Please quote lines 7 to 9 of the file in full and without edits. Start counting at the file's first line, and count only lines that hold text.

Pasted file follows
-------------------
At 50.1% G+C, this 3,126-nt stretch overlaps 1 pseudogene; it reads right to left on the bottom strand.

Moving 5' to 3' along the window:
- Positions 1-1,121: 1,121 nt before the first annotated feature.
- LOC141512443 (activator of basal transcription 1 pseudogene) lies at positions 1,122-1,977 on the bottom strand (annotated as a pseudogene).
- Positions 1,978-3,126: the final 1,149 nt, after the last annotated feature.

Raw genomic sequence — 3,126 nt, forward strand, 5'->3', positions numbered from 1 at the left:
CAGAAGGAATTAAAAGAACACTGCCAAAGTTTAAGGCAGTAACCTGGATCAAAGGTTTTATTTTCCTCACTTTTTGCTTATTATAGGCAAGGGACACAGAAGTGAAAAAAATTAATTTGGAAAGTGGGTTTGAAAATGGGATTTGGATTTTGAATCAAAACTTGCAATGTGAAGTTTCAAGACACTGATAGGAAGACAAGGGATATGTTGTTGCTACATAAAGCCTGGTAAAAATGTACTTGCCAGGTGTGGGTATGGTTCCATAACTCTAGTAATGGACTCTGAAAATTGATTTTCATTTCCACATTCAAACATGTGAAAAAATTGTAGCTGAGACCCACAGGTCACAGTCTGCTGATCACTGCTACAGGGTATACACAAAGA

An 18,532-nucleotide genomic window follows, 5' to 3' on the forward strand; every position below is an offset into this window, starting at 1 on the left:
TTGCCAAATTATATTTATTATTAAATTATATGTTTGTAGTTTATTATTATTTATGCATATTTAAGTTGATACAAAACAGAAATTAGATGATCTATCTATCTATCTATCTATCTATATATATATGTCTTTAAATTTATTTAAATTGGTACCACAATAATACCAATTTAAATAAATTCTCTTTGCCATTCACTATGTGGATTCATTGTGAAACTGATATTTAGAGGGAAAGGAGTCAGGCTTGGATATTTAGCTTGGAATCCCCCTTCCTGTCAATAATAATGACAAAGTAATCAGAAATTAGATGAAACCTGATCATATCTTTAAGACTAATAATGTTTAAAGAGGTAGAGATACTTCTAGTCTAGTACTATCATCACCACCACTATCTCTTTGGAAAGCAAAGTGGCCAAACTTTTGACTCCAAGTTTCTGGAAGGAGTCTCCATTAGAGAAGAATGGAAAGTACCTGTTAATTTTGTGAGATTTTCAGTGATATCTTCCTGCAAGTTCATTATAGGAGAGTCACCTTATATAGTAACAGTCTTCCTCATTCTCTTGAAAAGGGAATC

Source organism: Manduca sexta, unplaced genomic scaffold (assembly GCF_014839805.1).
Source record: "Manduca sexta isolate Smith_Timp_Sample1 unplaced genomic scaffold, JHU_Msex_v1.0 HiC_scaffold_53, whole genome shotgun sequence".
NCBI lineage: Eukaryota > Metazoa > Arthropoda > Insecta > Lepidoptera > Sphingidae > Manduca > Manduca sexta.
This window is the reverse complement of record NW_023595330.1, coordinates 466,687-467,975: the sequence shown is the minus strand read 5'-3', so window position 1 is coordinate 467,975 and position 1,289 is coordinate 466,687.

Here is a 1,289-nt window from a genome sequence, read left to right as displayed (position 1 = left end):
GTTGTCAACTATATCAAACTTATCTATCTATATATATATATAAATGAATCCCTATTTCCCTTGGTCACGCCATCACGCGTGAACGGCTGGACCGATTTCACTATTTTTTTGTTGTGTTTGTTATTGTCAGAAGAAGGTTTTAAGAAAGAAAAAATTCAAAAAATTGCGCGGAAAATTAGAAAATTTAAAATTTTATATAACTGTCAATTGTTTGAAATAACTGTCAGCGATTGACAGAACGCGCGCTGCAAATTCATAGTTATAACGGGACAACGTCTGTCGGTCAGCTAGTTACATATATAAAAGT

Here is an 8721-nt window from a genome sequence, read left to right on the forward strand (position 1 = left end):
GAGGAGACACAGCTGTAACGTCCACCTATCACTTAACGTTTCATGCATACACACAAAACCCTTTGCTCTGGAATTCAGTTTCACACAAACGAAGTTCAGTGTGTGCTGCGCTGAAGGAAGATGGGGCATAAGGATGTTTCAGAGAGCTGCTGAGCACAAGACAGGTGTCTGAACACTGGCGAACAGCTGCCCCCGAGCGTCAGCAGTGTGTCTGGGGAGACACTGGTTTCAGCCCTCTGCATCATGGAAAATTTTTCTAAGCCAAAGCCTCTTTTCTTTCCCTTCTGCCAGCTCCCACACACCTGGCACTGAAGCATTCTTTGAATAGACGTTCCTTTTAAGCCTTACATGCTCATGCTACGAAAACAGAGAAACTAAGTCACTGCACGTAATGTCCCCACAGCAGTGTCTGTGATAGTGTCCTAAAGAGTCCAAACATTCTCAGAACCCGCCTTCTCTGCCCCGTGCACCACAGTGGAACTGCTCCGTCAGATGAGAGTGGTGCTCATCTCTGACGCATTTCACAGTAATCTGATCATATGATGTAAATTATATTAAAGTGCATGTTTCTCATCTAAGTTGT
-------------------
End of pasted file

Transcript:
CAGAAGGAATTAAAAGAACACTGCCAAAGTTTAAGGCAGTAACCTGGATCAAAGGTTTTATTTTCCTCACTTTTTGCTTATTATAGGCAAGGGACACAGAAGTGAAAAAAATTAATTTGGAAAGTGGGTTTGAAAATGGGATTTGGATTTTGAATCAAAACTTGCAATGTGAAGTTTCAAGACACTGATAGGAAGACAAGGGATATGTTGTTGCTACATAAAGCCTGGTAAAAATGTACTTGCCAGGTGTGGGTATGGTTCCATAACTCTAGTAATGGACTCTGAAAATTGATTTTCATTTCCACATTCAAACATGTGAAAAAATTGTAGCTGAGACCCACAGGTCACAGTCTGCTGATCACTGCTACAGGGTATACACAAAGA

An 18,532-nucleotide genomic window follows, 5' to 3' on the forward strand; every position below is an offset into this window, starting at 1 on the left:
TTGCCAAATTATATTTATTATTAAATTATATGTTTGTAGTTTATTATTATTTATGCATATTTAAGTTGATACAAAACAGAAATTAGATGATCTATCTATCTATCTATCTATCTATATATATATGTCTTTAAATTTATTTAAATTGGTACCACAATAATACCAATTTAAATAAATTCTCTTTGCCATTCACTATGTGGATTCATTGTGAAACTGATATTTAGAGGGAAAGGAGTCAGGCTTGGATATTTAGCTTGGAATCCCCCTTCCTGTCAATAATAATGACAAAGTAATCAGAAATTAGATGAAACCTGATCATATCTTTAAGACTAATAATGTTTAAAGAGGTAGAGATACTTCTAGTCTAGTACTATCATCACCACCACTATCTCTTTGGAAAGCAAAGTGGCCAAACTTTTGACTCCAAGTTTCTGGAAGGAGTCTCCATTAGAGAAGAATGGAAAGTACCTGTTAATTTTGTGAGATTTTCAGTGATATCTTCCTGCAAGTTCATTATAGGAGAGTCACCTTATATAGTAACAGTCTTCCTCATTCTCTTGAAAAGGGAATC